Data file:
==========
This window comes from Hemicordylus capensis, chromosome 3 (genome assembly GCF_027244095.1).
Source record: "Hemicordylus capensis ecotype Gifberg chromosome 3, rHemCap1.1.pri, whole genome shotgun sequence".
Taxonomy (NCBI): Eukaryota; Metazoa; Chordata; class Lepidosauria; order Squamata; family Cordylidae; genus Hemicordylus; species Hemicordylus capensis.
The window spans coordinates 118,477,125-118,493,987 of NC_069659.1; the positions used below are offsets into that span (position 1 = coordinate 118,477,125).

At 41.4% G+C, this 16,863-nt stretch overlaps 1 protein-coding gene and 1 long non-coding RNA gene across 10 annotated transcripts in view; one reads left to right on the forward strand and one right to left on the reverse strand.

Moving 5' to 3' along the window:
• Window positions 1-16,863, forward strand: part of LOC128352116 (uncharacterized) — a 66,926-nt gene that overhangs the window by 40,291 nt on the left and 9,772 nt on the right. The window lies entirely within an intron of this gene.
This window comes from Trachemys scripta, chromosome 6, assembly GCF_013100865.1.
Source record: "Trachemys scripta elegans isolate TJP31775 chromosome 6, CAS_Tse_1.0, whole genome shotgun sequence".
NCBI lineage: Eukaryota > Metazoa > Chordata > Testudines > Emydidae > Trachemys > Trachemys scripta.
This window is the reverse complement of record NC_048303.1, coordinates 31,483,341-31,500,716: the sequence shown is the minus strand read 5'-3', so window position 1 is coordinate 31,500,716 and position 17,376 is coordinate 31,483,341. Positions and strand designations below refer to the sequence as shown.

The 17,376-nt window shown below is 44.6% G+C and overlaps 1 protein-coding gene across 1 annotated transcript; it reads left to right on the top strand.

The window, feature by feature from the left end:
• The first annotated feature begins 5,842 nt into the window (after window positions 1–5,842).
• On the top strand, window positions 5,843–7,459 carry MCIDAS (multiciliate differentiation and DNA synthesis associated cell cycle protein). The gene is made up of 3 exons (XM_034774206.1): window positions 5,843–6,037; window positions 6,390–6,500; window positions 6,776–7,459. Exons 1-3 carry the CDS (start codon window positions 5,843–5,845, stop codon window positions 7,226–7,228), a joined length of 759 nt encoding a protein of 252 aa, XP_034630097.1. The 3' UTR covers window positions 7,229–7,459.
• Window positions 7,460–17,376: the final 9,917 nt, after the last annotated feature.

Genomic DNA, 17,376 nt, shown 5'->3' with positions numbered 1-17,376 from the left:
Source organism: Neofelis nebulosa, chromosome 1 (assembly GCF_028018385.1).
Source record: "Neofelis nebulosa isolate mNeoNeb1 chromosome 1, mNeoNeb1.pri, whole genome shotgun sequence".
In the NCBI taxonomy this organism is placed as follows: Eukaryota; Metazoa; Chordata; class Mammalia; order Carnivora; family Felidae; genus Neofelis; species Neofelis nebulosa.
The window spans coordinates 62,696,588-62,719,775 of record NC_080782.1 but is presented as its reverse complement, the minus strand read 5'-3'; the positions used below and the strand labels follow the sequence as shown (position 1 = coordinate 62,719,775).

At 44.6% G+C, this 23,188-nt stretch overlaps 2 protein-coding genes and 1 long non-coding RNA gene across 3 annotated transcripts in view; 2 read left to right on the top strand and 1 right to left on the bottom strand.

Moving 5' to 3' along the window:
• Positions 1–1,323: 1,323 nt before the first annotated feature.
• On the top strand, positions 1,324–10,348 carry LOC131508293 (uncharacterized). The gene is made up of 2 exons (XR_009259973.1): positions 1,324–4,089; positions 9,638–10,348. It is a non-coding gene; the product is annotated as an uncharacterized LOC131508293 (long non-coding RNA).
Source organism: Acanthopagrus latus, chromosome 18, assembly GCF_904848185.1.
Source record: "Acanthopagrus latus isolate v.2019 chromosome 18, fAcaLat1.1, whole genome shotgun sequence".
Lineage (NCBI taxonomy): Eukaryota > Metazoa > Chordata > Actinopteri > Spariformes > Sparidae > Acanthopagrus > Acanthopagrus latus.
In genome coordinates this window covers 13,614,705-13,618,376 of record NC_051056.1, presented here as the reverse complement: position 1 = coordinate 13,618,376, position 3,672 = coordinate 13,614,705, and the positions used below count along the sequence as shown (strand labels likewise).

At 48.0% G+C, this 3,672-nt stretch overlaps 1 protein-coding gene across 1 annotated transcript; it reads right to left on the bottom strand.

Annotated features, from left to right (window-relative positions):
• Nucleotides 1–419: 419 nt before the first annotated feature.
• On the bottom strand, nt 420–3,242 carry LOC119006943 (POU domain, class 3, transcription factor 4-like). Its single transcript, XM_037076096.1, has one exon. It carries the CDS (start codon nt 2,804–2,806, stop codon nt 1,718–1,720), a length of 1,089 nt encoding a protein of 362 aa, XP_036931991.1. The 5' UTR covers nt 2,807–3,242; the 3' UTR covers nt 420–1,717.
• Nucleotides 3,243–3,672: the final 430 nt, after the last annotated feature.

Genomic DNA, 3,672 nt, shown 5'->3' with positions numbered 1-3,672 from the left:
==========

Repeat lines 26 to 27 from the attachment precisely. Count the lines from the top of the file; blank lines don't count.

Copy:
Source organism: Acanthopagrus latus, chromosome 18, assembly GCF_904848185.1.
Source record: "Acanthopagrus latus isolate v.2019 chromosome 18, fAcaLat1.1, whole genome shotgun sequence".